It’s taken us a while, but we’ve finally calculated how much we spent on camping in the US and Canada during our first year on the road. We made 100 stops in the first 12 months and planned to spend an average of $25 a night. We ended up spending $28.60 a night, so we were pretty close!
This included around a month of free camping in Bureau of Land Management (BLM) sites, casino parking lots, one truck stop and the back yards of friends and family.
The Bureau of Land Management sites, where we had spectacular landscapes all to ourselves, were our favorite camping spots of all. We would have stayed in a lot more of these, had we not been on a one-year trip around the country that took in many expensive cities and other popular tourist areas. We also needed pretty constant phone reception for work. Although we stayed in some BLM sites with great phone reception, that doesn’t apply to all of them.
If we had just aimed for the best free camping around the country, where it was neither too hot nor too cold to camp off the grid, the map of our route would have looked very different to the one below. We might have avoided the eastern US, for example. Although we have found excellent free camping at state-run water management areas in Florida, the majority of sites that allow free camping, including Bureau of Land Management and National Forest sites, are out west.
At the other end of the scale, we stayed in two private campgrounds that cost over $60 a night. One of those was in the Florida Keys, where it’s nearly impossible to reserve a spot in a state park unless you book months ahead, and all the private campgrounds are expensive.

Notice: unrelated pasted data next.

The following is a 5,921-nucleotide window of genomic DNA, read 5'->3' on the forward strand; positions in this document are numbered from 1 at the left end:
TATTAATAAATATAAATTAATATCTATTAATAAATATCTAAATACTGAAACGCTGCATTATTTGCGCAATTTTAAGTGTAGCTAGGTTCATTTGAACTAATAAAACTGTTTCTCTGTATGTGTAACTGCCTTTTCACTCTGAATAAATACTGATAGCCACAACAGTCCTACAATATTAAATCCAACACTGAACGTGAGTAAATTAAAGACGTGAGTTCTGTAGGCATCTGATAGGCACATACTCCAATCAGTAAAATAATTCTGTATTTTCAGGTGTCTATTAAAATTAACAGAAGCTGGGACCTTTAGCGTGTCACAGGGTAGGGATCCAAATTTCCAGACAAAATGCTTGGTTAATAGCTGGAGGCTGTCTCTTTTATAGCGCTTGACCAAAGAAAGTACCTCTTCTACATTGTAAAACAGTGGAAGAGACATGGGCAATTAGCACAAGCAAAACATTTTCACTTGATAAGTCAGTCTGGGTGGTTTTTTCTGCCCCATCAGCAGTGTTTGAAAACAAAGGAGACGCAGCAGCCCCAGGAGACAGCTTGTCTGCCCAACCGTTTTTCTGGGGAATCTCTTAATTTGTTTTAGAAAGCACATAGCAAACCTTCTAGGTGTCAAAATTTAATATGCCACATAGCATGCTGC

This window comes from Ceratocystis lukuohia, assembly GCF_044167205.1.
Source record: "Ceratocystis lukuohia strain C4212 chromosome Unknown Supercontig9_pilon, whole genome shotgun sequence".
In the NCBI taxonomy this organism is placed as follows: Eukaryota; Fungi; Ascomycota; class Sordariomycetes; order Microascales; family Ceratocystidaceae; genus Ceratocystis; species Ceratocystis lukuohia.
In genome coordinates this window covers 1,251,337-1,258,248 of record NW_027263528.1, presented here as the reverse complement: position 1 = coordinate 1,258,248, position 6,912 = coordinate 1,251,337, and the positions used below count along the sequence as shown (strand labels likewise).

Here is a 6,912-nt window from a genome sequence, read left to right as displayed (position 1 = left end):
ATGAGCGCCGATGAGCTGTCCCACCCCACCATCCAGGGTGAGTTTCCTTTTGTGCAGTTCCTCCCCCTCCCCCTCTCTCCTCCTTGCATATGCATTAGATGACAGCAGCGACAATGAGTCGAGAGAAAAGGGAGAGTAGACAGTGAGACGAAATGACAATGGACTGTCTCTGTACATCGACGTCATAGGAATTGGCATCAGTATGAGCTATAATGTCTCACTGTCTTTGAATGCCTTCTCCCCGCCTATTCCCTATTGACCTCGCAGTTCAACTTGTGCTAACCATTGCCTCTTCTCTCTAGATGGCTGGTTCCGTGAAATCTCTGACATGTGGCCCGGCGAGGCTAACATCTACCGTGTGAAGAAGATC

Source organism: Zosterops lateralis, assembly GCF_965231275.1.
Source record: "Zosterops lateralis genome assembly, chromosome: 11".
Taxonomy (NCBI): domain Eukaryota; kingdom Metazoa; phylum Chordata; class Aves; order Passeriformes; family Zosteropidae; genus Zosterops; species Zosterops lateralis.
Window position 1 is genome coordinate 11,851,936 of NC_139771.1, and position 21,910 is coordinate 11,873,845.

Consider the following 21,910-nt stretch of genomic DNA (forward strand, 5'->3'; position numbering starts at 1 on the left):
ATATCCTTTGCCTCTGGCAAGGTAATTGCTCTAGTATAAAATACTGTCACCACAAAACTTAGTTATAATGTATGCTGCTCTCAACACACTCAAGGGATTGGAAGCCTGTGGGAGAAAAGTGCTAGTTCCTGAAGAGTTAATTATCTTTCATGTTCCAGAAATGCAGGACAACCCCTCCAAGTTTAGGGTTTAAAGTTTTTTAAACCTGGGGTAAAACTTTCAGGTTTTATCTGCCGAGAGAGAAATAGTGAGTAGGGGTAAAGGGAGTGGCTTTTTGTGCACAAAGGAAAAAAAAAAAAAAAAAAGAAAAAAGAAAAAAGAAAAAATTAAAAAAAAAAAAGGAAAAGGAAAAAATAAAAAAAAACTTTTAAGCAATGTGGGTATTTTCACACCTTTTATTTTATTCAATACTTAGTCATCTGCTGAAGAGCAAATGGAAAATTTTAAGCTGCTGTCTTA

The other one was near Shenandoah National Park in Virginia. That was the second stop of our trip when we were still complete newbies and didn’t realize that you needed to book ahead to snag a good campground near a national park. The third major outlier was the $150 we spent to stay in a hotel in Denver (with Sonny the cat) while our trailer was having some warrantee work done.
In between the completely free sites and the pricey private sites, we’ve stayed in national parks, national forests, national seashores, Army Corp of Engineers campgrounds, state parks, regional parks and city parks for $8 per night and up.
A big shout out goes to the city park in Torrington, Wyoming, which offers water and electric hook ups for $10 a night! State parks, which often include water and electric hook ups, are also excellent value for money, compared to private campgrounds in the same area, with some pretty gorgeous scenery thrown in.
We've also found that some camping memberships pay for themselves very quickly if you're traveling full time. We received 10% off several campgrounds because of our Good Sam membership, which we got for free when we bought our trailer at Camping World, but the best deal by far was the $40 we spent on a Passport America annual membership, which gave us 50% off Passport America’s network of campgrounds, including one of our favorite spots of the year: Mount Desert Narrows Camping, near Acadia National Park in Maine. That alone saved us well over $1000 on campground costs in 12 months. Thanks to Passport America, we stayed in a lot of great campgrounds with full hook ups (water, sewer and electric) for around $15 a night.